Patent Liability Insurance

Marc Whipple MWhipple at
Mon May 14 21:57:27 UTC 2007

Note: While I am an attorney and licensed to practice before the USPTO,
this is not legal advice.

>One of the risks we see in creating an open-source project is the 
>possibility of being sued for inadvertently reinventing someone else's 
>patented idea.  Basic due diligence may be enough to avoid a copyright 
>infringement, but we aren't sure if that is the case for patents. 

That depends on what risk you are looking to mitigate. If you are
worried about the more serious kinds of sanctions that willful
infringement can subject an infringer to, basic due diligence should
suffice. If you perform due diligence and have no reason to believe that
you are infringing a patented invention, you avoid the really killer
sanctions for the most part.

If you are worried about legal sanctions for basic infringement
(ordinary damages, injunctions, etc) then no amount of diligence will
save you. There is no real defense to patent infringement other than not
to do it. If the claim reads on your product, you're done. Due diligence
could help in that it might prevent you from practicing an infringing
device or method, but not in defending such practice.

>Patent searches could prove too expensive for many open-source 

Patent searching has gotten remarkably cheap in the age of the Internet.
In fact, a reasonably competent person can perform some elements of the
initial search themselves, for free, on the USPTO's website. I would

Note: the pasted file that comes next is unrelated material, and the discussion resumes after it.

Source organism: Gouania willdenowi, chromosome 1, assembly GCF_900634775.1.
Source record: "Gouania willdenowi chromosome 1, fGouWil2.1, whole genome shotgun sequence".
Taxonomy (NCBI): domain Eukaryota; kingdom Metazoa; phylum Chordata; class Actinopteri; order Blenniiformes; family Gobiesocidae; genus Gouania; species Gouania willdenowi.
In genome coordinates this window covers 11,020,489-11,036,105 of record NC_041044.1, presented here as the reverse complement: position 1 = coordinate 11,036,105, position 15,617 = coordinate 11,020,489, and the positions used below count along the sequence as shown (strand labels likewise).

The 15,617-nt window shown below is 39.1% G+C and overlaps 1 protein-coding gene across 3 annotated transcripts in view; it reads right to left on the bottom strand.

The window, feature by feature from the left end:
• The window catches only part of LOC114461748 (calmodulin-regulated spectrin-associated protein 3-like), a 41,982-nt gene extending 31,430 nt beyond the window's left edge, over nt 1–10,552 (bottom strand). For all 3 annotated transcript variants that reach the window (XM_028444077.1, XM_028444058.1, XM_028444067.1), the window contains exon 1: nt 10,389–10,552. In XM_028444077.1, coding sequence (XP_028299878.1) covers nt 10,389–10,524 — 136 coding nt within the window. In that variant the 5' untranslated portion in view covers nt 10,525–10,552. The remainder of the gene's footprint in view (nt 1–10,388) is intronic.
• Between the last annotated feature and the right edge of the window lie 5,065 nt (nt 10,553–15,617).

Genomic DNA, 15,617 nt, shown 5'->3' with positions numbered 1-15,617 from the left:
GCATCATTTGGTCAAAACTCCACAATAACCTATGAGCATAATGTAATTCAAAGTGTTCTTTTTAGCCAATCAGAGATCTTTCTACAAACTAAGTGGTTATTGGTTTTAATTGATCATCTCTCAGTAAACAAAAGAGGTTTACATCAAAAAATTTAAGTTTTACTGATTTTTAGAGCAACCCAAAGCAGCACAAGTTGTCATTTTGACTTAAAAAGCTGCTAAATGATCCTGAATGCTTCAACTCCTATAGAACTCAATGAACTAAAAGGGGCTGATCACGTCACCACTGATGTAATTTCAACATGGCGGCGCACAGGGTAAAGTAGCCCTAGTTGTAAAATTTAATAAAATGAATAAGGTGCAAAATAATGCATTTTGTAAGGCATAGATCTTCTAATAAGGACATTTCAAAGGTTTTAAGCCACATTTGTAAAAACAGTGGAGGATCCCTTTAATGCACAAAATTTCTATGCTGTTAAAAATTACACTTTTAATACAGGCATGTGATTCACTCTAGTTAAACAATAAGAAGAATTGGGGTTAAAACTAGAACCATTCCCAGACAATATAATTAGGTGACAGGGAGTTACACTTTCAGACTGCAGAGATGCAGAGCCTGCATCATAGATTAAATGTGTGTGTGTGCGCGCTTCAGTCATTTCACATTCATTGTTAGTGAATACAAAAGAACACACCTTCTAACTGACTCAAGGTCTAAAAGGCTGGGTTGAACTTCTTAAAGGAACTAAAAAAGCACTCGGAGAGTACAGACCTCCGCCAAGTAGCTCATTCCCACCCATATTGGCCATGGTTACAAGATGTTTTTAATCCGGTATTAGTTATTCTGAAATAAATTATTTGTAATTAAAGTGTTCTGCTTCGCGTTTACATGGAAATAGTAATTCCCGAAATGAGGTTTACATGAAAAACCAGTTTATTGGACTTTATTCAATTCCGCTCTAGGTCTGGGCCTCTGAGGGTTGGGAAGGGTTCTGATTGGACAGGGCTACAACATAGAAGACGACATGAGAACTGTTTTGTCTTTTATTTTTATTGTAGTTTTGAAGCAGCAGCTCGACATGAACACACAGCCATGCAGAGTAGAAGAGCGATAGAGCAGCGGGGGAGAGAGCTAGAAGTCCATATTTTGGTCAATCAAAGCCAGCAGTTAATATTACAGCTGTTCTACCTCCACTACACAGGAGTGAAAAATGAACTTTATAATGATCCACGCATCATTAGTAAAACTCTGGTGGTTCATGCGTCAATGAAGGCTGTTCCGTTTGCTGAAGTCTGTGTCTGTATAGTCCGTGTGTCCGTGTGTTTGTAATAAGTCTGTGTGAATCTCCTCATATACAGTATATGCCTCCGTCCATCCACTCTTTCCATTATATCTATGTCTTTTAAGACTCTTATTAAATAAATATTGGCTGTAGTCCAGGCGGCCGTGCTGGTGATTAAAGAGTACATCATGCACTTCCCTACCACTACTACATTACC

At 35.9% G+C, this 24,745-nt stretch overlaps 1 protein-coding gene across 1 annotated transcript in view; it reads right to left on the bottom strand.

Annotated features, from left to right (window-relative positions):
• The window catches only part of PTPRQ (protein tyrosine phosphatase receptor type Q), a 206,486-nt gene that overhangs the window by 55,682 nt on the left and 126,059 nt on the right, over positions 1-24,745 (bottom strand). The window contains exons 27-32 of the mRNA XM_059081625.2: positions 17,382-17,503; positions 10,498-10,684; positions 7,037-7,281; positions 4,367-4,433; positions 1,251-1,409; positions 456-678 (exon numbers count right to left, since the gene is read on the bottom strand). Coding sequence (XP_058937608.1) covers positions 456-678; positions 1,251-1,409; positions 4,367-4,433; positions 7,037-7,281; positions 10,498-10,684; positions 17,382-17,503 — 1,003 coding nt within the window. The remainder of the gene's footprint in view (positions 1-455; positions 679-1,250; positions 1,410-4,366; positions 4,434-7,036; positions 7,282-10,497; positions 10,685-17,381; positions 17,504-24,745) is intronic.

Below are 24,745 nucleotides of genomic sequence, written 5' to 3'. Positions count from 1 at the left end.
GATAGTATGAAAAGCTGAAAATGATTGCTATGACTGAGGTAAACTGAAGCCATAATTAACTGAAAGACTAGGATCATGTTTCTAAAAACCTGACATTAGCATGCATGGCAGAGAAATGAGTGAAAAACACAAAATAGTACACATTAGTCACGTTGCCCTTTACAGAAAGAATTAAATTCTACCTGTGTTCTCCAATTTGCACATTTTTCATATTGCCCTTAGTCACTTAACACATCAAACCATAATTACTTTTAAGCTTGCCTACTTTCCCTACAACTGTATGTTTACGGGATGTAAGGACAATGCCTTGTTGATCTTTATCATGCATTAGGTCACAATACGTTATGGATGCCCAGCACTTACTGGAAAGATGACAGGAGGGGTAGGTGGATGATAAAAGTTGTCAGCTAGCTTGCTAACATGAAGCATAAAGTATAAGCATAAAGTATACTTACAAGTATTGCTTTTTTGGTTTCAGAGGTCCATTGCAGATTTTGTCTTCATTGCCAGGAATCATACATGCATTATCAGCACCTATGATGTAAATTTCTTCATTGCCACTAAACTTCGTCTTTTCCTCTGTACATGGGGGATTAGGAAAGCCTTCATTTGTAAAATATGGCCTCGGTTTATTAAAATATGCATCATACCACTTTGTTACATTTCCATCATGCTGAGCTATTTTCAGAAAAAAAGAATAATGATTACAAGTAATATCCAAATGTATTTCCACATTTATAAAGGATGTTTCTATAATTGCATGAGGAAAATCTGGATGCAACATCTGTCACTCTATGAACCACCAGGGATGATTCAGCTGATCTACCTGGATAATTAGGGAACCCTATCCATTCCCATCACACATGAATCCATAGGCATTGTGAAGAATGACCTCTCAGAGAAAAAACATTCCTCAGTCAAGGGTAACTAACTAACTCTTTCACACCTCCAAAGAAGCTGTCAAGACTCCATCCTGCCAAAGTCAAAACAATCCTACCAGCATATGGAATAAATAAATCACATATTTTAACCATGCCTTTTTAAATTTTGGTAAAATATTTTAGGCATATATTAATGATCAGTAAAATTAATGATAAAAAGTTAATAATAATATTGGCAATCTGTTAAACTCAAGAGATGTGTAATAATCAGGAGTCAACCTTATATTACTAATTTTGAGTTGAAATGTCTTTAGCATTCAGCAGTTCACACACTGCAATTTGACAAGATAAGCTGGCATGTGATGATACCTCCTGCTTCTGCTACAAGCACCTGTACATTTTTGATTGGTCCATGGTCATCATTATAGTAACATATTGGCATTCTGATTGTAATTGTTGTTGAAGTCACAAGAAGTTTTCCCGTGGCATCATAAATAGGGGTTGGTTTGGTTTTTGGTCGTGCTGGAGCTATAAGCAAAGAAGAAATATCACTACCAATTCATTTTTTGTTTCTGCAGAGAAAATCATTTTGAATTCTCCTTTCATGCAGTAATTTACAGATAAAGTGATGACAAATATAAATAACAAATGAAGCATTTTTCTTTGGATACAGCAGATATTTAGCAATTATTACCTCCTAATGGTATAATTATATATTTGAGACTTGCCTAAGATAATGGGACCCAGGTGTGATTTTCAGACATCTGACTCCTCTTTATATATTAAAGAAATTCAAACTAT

strongly suggest that those who aren't good at reading legalese - by
which I do not mean non-lawyers, I know non-lawyers are good at it and
lawyers who aren't - ask an experienced patent attorney to examine the
results of the search, or, if in the least unsure of how to properly
design such a search, to consult a patent search firm or patent

>The cost of defending a patent infringement suit could put 
>many open-source projects out of existence.  Are there inexpensive ways

>open-source projects can mitigate the risk of inadvertently infringing
>third-party patent? 

That depends on your definition of inexpensive. For garage inventors (or
home-office programmers, if you prefer,) the answer is, sadly, "Probably
not." There are just too many patents.

>I understand that is possible to purchase patent liability insurance.  
>How much does patent liability insurance typically cost? 

Like any insurance it depends on the coverage. I looked into a general
policy for the invention studio where I worked many years ago. The
premium for a policy with coverage broad enough and limits large enough
to do any good would have been a significant percentage of our gross
revenues in a good year. It's not cheap.

>How do most 
>open-source projects raise the revenue to pay for this insurance?  Do 
>any of the many foundations that assist open-source projects (Apache, 
>Mozilla, Eclipse, FSF, etc.) offer this insurance for the projects they


I don't know that. I would be very surprised.

>Most open-source licenses I have seen disclaim any warranty of patent 
>non-infringement and therefore shift the legal risk onto the users.
>the users of open source software therefore expected to purchase patent

>liability insurance? 

"Expected" may be too strong a word. I suspect that most contributors to
Open Source don't think about whether users should or shouldn't get it
in the first place. However, I will gladly defer to other more
experienced voices.


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